As Leopold II statues fall, how do we ‘educate ourselves’ about his colony?

Statue of Leopold II of Belgium (2020) (wikimedia commons)

Robert Burroughs (Leeds Beckett University) and Sarah de Mul (Open University, the Netherlands)

Leopold Must Fall. The words become reality. In Belgium, officials are removing public statues of Leopold II in response to anti-racism protests.

Leopold II deserves notoriety. Between 1885 and 1908 he presided over a colonial regime in which mass murder and atrocities became routine. The impact of his destructive rule of the Congo Free State, today’s Democratic Republic of Congo, is profound.

The dismantling of public shrines is of course part of a wider movement sparked by the murder of George Floyd in Minneapolis in May 2020. Across much of the world, protestors are challenging racism by seeking removal of public monuments and street names honouring slave traders and colonial officials. Their actions are creating change. There have been repeated calls for the public to ‘educate ourselves’ on the histories of slavery, imperialism, and racism. Colonial history is now compulsory teaching in secondary schools in the Dutch-speaking region of Flanders, for example, and other national curricula will follow.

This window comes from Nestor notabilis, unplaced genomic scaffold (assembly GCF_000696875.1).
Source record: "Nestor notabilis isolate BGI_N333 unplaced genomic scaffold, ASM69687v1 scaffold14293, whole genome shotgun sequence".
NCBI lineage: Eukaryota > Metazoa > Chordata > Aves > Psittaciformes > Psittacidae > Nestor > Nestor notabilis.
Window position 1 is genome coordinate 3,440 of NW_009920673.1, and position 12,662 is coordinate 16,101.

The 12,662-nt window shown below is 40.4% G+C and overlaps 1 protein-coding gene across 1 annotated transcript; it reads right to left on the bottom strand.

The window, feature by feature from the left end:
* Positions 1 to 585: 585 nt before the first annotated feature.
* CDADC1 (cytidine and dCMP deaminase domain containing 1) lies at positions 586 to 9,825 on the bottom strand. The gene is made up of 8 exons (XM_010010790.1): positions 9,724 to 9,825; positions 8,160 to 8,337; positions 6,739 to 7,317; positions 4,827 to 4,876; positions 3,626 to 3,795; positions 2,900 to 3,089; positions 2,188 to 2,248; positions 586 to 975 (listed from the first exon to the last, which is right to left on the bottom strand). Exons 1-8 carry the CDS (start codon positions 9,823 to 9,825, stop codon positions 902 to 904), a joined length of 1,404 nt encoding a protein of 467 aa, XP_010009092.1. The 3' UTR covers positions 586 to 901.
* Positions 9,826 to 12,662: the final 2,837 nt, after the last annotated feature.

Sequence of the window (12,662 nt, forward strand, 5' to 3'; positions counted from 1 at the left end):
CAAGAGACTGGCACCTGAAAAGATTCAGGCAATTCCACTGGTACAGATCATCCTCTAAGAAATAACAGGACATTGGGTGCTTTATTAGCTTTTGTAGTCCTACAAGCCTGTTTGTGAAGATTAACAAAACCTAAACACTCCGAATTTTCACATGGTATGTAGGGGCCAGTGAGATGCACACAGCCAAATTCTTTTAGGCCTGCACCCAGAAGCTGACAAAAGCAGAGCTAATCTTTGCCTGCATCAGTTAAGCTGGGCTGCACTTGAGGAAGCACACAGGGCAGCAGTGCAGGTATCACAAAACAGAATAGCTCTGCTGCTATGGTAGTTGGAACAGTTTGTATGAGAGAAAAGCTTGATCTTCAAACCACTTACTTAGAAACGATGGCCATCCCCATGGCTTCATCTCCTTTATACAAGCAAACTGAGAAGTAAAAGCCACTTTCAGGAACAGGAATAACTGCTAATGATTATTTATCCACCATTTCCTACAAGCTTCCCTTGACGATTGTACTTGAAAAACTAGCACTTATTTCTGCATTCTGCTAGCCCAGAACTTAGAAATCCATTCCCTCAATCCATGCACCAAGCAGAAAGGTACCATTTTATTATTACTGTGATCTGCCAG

Questions have already been asked about this refrain, ‘educating ourselves’. Many of us are feeling a need to learn more about social injustice, but the links between learning and action against injustice are not always clear.  Discussion of historical racism in mainstream (and social) media allows an easy performance of moral values with definite limitations on the levels of commitment required. There is a danger that, as Tre Johnson recently put it, ‘When black people are in pain, white people just join book clubs’.

As statues topple, many will take to the books. As professors of colonial and postcolonial literature, we value their efforts! But as this desire for education confronts a troubled or contested field of history, then new problems emerge. Take the Congo, for example. Particularly in Britain and the USA, media coverage of Leopold’s fall have refered readers to Adam Hochschild’s popular book King Leopold’s Ghost: A Story of Greed, Terror and Heroism in Central Africa (1998). This is understandable: Hochschild’s book is widely available and engaging  account of the Congo Free State. Its author successfully brought that history to a wider audience.